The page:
By the mid-1960s this concept was being challenged by biochemists with a deeper appreciation of thermodynamics and chemistry. For example, Albert Lehninger1 wrote in Bioenergetics (1965).
The High-Energy Phosphate Bond—a MisnomerLehninger goes on to explain why the standard Gibbs free energy of ATP hydrolysis is such a large negative number. His version is out-of-date so I'll give the modern view from a textbook that I'm very familiar with2 ...
Those phosphorylated compounds having a relatively high free energy of hydrolysis, such as ATP, phosphocreatine, and phosphopyruvate, are often spoken of as having high-energy phosphate bonds, and such bonds are universally designated by the symbol ~P. These expressions have been very useful and handy to biochemists, but they can be very misleading to the beginner. The term "high-energy phosphate bond" is an unfortunate misnomer because it implies that the energy spoken of is in the bonds and that when the bond is split, energy is set free. This is quite wrong. In the ordinary usage of physical chemistry, bond energy is defined as the energy required to break a given bond between two atoms. Actually relatively enormous energies are required to break chemical bonds, which would not exist if they were not stable. The term "phosphate bond energy" thus does not refer to the true bond energy of the covalent linkages between the phosphorus atom and the oxygen or nitrogen atom. The term "high energy phosphate bond" means only that the difference in energy content between the reactants and the products of hydrolysis is relatively high: the free energy of hydrolysis is not localized in the actual chemical bond itself. It is regrettable that this use of these terms is so deeply ingrained by long usage, but it will not matter if we keep this true meaning in mind.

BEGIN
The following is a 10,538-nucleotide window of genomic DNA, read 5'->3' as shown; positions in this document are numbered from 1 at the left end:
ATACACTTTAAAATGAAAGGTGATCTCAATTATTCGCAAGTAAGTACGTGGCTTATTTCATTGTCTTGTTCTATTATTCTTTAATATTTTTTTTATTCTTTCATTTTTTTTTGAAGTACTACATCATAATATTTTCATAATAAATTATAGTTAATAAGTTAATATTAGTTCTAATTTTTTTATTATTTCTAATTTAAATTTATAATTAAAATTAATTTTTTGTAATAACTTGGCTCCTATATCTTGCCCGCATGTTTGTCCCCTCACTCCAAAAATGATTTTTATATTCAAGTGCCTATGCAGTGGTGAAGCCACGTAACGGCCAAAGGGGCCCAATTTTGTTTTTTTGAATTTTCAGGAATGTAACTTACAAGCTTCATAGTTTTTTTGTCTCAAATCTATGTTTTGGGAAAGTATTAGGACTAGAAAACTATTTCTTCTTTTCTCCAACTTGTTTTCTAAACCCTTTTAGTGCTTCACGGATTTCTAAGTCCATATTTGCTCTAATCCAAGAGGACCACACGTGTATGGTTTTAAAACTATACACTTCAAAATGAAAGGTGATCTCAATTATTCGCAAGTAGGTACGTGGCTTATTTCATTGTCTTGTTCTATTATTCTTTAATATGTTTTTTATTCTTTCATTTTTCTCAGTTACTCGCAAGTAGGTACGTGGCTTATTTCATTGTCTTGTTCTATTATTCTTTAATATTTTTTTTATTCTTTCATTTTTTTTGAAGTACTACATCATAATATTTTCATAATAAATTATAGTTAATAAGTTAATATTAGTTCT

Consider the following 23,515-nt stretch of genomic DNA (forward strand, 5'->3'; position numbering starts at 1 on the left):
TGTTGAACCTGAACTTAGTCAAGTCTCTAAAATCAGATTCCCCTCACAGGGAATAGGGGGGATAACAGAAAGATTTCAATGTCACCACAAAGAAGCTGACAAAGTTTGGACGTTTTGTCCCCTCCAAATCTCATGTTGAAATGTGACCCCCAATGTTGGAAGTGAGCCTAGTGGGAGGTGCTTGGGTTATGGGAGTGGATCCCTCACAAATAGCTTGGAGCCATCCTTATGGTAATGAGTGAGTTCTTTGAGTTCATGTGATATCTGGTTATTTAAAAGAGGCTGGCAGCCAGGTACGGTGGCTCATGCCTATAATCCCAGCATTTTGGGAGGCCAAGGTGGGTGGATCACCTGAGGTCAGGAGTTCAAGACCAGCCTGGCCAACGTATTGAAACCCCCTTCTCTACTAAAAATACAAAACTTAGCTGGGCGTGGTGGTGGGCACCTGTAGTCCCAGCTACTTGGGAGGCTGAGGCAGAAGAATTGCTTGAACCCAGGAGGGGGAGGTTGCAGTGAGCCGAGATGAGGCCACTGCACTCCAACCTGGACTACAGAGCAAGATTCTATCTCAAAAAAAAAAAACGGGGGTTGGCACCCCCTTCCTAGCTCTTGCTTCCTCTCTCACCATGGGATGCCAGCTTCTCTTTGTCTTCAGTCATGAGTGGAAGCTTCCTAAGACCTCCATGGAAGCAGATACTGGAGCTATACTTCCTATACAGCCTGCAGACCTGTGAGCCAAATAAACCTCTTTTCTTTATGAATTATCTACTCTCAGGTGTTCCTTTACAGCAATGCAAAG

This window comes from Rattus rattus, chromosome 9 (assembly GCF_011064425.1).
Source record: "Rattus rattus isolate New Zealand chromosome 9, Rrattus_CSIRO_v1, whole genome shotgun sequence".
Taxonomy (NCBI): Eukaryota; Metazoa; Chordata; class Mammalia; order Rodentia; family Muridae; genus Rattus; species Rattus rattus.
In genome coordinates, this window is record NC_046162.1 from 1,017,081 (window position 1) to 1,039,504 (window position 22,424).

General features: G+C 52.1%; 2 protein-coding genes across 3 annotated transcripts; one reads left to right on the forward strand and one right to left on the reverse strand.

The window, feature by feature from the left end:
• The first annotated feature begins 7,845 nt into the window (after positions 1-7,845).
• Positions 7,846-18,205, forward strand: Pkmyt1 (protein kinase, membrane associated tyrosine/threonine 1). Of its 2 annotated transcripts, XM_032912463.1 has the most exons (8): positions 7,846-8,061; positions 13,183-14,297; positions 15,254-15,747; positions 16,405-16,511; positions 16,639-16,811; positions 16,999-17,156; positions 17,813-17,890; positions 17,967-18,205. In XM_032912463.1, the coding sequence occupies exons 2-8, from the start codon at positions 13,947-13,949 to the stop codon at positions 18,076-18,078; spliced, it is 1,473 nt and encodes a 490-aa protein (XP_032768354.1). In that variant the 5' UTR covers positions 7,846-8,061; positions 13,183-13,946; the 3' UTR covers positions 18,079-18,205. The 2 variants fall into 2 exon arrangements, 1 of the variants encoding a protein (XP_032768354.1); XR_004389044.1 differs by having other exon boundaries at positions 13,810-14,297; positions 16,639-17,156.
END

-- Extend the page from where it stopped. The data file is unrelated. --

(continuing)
We're discussing the following reaction
Several factors contribute to the large amount of energy released during hydrolysis of the phosphoanhydride linkages of ATP.The three contributions are: electrostatic repulsion; solvation effects; and resonance stabilization. The one most responsible for the large negative Gibbs free energy change is the solvation effect. The energies of solvation of ADP and inorganic phosphate are much greater than that of ATP, making hydrolysis to its products a more favorable state.
- Electrostatic repulsion among the negatively charged oxygen atoms of the phosphoanhydride groups of ATP is less after hydrolysis. (In cells, ΔG°′hydrolysis is actually increased [made more positive] by the presence of Mg2+ which partially neutralizes the charges on the oxygen atoms of ATP and diminishes electrostatic repulsion.)
- The products of hydrolysis, ADP and inorganic phosphate, or AMP and inorganic pyrophosphate, are better solvated than ATP itself. When ions are solvated, they are electrically shielded from each other. The decrease in the repulsion between phosphate groups helps drive hydrolysis.
- The products of hydrolysis are more stable than ATP. The electrons on terminal oxygen atoms are more delocalized than those on bridging oxygen atoms. Hydrolysis of ATP replaces one bridging oxygen atom with two new terminal oxygen atoms.
UPDATE:Under standard conditions the concentrations of substrates and products are equal (1M). Under those conditions, the reaction will proceed to the right until the concentration of ADP is very much higher than that of ATP. When the reaction reaches equilibrium the rates of the forward and reverse reactions are equal and ΔG = 0. At that point, there is no net free energy gain from hydrolysis of ATP. The only reason ATP is an energy currency inside cells is because the system is maintained (regulated) far from equilibrium. In fact, the concentration of ATP inside cells is higher than than that of ADP and the actual free energy change is even more negative than -32 kJ mol-1 [see The Demise of the Squiggle].
1. See Good Science Writers: Albert Lehninger.
2. Horton, H.R., Moran, L.A., Scrimgeour, K.G., perry, M.D. and Rawn, J.D. (2006) Principles of Biochemisty. Pearson/Prentice Hall, Upper Saddle River N.J. (USA)